I’ve heard “don’t forget who your real family is” more times than I can count this week. There’s the idea that it’s disrespectful to my parents heading out to meet part of my biological family. I know that even my parents felt a bit insecure with all my interest in my adoption when I was younger, probably because they were a bit worried that I might be more interested in my biological family than them.

I feel this is a huge issue with many adoptive families. They’re worried that they may not be good enough, that their child might feel more loving toward their birth family. To combat that, they shut down at questions about the child’s origin. For most of the adopted people I know, they don’t wish to be back with their biological family. Even for someone like me, who had incredibly difficult issues with my parents growing up, that’s not the case.

There are many people who know enough about their biological family to know that reuniting with them would be an emotionally unhealthy move. There was a history of abuse, they were stuck in the foster system, something negative to discourage any sort of reunion. But my story isn’t like that. My birth mother wasn’t some strung out addict. She wasn’t forced to give me up. Simply put, she loved me and was mature enough to realize that she couldn’t give me the life she wanted me to live. She was 24, at an age where many people are choosing to start having children, but she was still in college and my biological father wasn’t interested in parenthood. Someone who is that strong and cared that much about me is someone I very much want to meet.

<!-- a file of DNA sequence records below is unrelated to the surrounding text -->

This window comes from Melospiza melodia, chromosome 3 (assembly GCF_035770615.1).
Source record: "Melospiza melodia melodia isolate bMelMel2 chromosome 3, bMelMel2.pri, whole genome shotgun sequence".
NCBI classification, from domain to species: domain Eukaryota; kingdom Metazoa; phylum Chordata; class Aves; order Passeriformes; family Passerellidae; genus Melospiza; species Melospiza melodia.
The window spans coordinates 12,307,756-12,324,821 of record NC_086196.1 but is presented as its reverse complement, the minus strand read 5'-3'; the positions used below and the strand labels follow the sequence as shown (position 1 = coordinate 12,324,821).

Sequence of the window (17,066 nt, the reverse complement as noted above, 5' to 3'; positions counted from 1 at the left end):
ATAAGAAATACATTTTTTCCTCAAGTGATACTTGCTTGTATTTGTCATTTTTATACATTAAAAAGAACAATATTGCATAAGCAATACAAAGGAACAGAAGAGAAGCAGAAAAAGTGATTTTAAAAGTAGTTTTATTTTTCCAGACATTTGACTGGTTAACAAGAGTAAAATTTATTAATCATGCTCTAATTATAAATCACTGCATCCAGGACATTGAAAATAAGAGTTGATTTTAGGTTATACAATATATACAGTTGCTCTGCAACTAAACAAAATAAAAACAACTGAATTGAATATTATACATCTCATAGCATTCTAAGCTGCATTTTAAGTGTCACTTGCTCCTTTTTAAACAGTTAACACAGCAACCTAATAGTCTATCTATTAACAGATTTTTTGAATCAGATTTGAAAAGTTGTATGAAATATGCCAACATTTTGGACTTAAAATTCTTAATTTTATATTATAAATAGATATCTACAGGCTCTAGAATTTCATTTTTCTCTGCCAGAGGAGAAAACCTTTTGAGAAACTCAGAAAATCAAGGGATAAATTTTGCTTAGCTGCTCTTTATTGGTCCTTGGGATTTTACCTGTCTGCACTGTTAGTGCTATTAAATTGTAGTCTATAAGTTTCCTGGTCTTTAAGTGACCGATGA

So for those who know me personally, and for those who might have somehow stumbled upon this blog and have a similar story, I am not doing this to find another family. I’m not traveling halfway across the country to spite my family and make them feel like they weren’t good enough. I’m doing this because I want to get to know my birth family. I want to build a friendship with them. I’m doing this because of burning curiosity and questions I’ve experienced my entire life. I haven’t come across many people who are remotely as curious and constantly in my head as I am. Mostly, I’m doing this to thank my birth mother. Giving a child up has to be one of the most difficult things any person can do, and sacrificing any selfish desires she may have felt in order to provide me with a better life is an incredible gift.

Beluga Point, Alaska - August 2014
Beluga Point, Alaska – August 2014

Less Than Seven Days

I found out I was adopted when I was about the age of a preschooler. According to my mom, I had a friend whose mom was pregnant, and I had learned all about how “babies live in their mommy’s tummies.” My mom sat me down and explained that even though some other lady had carried me around in her stomach, she and my dad were my parents. Apparently, this idea that some other lady was the one that carried me around intrigued me, because I began to see women on the tv and around town and would ask my mom if that was the lady she had told me about (Aretha Franklin was even discussed at one point).